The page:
• Offer parenting classes (e.g. literacy classes).
    How does Title I support students?

    Students most in need of educational help are provided with additional support services. Title I Schools also set goals for school improvement, measure student progress using Minnesota State Standards, and provide programs and services beyond what the district usually provides. Such  as:

    • Providing tutoring or extended day support.
    • Providing additional academic supports during the school day.
    • Supporting teachers with professional development and job embedded coaching in the content areas to improve instruction.
    • Provide cultural liaisons to support students and families.
    Are there other uses of Title I funds?
    Title I funds provide training to teachers and assistants and support districtwide family engagement activites.
    They also help special populations of students:
    • Children and families experiencing homelessness.
    • Neglected and Delinquent children.
    • Children attending non-public schools.
    • Early learning (PreK)
    What are a parent's rights under Title I law?

    Parents have the right to:

    • Request information about the qualifications of their child’s teacher.
    • Be informed if their child is being taught for more than four consecutive weeks by a teacher not licensed in the area of instruction.
    • See progress reports for their child and the school.
    • Help decide if the school is meeting their child’s needs and offer suggestions for improvement.
    Which schools in Saint Paul Public  Schools have the Schoolwide Title I Model?

    The Schoolwide model is used in all but one Title I in SPPS schools that receive Title I services.  A schoolwide Title I model means a school uses Title I funds to support comprehensive strategies for improving the whole school so every student achieves high levels of academic proficiency. Schoolwide programs have great latitude to determine how to organize their program and allocate the multiple funding sources available to them. As a schoolwide program, schools do not have to identify particular children as eligible for services,  The exception receives a Targeted Services Model.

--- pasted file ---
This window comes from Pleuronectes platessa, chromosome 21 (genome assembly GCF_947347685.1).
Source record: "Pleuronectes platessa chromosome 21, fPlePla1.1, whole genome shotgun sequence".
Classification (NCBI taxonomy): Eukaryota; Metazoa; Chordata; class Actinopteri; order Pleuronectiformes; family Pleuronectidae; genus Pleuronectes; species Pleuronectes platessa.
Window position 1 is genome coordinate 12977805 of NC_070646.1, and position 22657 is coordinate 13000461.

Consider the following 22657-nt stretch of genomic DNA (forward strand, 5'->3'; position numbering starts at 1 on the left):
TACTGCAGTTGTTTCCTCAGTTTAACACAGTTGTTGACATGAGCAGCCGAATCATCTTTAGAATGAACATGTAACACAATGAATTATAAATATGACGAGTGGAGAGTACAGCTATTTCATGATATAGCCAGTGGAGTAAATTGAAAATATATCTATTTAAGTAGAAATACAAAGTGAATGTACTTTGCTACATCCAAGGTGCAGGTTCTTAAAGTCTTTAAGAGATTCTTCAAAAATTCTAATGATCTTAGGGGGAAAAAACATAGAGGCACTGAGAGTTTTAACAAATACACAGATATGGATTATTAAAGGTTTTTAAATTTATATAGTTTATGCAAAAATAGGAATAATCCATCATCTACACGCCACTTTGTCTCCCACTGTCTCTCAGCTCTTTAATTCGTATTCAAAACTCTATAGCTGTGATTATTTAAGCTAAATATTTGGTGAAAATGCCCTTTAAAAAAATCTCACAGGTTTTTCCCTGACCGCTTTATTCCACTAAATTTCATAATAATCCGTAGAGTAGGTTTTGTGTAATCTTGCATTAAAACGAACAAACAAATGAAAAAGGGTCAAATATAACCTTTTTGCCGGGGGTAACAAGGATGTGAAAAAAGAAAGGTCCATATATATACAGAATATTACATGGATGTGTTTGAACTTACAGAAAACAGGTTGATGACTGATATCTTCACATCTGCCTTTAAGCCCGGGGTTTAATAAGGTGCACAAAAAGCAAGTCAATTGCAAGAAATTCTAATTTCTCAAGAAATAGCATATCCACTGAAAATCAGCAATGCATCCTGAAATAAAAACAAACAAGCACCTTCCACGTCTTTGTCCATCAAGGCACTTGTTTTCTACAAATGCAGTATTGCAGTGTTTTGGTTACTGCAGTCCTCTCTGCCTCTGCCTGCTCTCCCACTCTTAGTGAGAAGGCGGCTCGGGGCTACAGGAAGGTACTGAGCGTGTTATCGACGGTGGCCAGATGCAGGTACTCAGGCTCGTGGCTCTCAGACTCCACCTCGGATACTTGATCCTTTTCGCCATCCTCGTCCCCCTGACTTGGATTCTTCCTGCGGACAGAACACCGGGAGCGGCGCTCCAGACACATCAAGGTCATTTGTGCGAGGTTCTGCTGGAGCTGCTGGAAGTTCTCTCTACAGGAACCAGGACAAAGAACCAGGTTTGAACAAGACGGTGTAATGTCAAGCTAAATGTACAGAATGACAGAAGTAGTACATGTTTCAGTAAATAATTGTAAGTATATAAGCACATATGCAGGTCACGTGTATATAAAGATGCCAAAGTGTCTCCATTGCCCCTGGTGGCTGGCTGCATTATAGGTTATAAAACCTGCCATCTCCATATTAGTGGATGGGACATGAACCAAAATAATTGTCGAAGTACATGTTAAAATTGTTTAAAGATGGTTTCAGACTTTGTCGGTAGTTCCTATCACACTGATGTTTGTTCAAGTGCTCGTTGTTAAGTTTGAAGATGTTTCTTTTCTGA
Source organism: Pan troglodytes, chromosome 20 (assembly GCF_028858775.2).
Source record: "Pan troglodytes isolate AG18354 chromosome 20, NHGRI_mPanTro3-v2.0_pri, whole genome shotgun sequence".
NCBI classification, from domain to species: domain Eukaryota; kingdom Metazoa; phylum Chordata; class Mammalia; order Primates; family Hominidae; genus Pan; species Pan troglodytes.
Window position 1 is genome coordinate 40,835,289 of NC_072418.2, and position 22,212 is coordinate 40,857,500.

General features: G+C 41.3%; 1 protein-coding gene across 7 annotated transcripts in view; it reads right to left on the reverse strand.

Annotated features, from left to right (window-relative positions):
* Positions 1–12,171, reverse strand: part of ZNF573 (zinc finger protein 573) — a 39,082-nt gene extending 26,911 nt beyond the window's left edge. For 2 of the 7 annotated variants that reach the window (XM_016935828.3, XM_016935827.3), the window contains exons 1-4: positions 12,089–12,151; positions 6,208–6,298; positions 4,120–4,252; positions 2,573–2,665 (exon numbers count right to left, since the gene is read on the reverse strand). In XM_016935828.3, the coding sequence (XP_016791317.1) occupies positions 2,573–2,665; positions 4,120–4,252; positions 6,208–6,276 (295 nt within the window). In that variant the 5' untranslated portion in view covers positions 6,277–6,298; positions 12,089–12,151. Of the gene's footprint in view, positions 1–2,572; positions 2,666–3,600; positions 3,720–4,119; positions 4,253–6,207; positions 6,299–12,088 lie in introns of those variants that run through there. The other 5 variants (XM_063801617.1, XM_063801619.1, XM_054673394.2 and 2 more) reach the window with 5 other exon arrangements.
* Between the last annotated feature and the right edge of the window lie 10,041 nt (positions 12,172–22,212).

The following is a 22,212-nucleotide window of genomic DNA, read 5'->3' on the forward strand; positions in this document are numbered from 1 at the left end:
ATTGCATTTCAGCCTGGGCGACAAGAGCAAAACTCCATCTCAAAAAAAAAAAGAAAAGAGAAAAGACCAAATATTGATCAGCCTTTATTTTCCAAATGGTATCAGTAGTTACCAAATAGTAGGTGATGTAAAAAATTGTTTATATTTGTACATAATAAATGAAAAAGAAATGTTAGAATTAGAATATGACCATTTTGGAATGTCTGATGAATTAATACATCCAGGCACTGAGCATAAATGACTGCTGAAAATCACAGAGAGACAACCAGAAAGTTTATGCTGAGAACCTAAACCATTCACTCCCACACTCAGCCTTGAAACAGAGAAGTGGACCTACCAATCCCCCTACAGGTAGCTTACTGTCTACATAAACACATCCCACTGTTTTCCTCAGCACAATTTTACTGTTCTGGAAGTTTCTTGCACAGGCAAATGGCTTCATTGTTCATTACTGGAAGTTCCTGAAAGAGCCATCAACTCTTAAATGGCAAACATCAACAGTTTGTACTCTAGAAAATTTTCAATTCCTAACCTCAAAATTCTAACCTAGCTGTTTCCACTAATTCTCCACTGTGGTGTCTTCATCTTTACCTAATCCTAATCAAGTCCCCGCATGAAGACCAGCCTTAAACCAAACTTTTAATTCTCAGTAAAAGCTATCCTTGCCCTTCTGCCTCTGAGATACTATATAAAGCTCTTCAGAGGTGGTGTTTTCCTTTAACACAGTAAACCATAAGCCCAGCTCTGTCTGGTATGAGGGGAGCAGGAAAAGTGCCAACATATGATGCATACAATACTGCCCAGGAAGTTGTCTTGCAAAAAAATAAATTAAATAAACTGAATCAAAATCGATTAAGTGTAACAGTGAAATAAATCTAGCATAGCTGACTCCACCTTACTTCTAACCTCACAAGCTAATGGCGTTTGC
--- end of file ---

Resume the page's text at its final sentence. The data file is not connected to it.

Which schools in St. Paul have Targeted Assistance Services?

    Groveland Park Elementary and Gateway to College are public Saint Paul school that use a Targeted Assistance model.  A Title I public school that operates a Targeted Assistance school program:

    • Receives Title I funds but is ineligible or has chosen not to operate a Title I schoolwide program.
    • Uses Title I funds to provide services to a select group of children--those identified as failing, or most at risk of failing, to meet the State's challenging content and student performance standards. 
    What is the difference between Schoolwide and Targeted Assistance models?

    Schoolwide model: The school uses the Title I funding across the whole school, supporting and supplementing state and local funds to improve the education of historically disadvantaged students.

    Targeted Assistance model: Title I funds provide services to eligible children identified as having the greatest need for special assistance.   Those students must also reside within the attendance area of a Title I school.  In this model Title I teachers pull out eligible students from class for extra instruction.

    In both models Title I funding must always supplement and never supplant the regular education program at a school.

    How do Title I services extend to the Non Public Schools?

    The Office of Title I - Federal Programs oversees Targeted Assistance Title I programs at Non Public Schools. Through consultation, Saint Paul Public Schools works with the non public school to determine the size, scope and nature of the program to be delivered by the district at the non public school site.

    How do I register a complaint?

    During the course of administering federally funded programs disagreements may arise.  Listed below are the procedures that will be followed in an attempt to resolve any disputes over issues raised.